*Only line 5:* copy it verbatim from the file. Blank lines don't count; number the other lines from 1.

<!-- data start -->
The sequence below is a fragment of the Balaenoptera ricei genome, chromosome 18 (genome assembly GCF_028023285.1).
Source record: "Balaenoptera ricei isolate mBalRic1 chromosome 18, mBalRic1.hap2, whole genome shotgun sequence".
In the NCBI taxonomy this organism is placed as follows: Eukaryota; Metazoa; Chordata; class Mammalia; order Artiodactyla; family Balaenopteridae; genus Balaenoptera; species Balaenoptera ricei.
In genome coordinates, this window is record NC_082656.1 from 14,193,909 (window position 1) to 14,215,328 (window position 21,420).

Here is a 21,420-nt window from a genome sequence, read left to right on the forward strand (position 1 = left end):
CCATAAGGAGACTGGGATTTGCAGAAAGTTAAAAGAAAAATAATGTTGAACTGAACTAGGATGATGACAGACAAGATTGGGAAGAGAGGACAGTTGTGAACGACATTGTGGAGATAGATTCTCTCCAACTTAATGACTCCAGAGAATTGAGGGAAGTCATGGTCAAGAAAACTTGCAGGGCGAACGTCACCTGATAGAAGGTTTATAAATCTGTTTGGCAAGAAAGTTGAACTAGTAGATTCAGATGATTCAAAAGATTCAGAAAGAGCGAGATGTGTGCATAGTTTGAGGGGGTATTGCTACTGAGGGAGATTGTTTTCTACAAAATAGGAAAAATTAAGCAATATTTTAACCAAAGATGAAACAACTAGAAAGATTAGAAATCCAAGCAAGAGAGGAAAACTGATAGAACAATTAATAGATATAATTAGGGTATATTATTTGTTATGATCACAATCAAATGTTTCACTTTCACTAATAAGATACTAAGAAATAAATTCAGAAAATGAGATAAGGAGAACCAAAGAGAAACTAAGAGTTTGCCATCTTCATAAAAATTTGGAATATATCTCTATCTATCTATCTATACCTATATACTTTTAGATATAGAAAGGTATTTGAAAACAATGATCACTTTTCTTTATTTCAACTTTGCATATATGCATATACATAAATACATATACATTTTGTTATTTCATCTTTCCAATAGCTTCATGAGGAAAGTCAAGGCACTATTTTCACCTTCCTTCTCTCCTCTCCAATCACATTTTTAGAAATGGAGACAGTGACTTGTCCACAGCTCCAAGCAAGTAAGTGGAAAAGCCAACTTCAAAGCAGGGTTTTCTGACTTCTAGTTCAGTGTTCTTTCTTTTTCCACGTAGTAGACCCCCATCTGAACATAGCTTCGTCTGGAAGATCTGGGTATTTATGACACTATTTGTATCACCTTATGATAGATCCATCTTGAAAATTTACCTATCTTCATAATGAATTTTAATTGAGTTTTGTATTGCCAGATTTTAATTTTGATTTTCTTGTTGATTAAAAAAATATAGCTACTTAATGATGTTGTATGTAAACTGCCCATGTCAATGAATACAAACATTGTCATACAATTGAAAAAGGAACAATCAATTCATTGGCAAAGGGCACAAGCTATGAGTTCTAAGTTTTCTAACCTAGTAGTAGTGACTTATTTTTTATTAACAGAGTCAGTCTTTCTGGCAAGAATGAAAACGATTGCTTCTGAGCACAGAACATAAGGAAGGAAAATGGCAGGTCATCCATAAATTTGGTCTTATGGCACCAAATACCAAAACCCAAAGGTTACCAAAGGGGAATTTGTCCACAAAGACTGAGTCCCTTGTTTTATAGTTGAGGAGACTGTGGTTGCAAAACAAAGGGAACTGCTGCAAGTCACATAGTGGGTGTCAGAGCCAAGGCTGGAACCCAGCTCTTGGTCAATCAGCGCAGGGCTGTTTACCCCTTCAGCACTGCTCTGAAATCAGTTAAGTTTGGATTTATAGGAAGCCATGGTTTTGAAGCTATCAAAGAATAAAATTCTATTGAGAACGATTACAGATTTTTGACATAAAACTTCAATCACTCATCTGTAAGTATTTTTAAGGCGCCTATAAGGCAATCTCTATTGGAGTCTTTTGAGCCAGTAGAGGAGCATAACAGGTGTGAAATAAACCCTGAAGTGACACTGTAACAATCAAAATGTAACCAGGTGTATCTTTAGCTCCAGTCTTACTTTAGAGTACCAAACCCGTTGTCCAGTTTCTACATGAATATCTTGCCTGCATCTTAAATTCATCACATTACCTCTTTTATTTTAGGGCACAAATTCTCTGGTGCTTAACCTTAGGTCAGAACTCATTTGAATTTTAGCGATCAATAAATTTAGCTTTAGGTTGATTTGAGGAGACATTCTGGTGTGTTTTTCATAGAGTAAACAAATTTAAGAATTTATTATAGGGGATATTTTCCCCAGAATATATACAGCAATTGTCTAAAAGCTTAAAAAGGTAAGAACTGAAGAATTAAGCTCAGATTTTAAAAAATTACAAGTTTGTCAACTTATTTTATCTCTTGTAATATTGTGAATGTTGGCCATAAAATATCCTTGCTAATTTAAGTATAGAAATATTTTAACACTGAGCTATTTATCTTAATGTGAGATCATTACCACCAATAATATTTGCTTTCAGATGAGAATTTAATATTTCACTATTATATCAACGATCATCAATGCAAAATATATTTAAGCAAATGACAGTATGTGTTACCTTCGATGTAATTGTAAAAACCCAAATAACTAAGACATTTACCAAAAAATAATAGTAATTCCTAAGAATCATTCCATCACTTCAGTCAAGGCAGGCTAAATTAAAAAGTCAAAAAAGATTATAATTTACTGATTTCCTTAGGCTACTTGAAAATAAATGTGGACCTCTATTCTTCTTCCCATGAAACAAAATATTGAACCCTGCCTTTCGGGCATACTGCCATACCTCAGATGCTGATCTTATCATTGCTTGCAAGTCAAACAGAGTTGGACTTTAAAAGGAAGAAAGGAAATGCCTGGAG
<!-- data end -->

Here is a 21,420-nt window from a genome sequence, read left to right on the forward strand (position 1 = left end):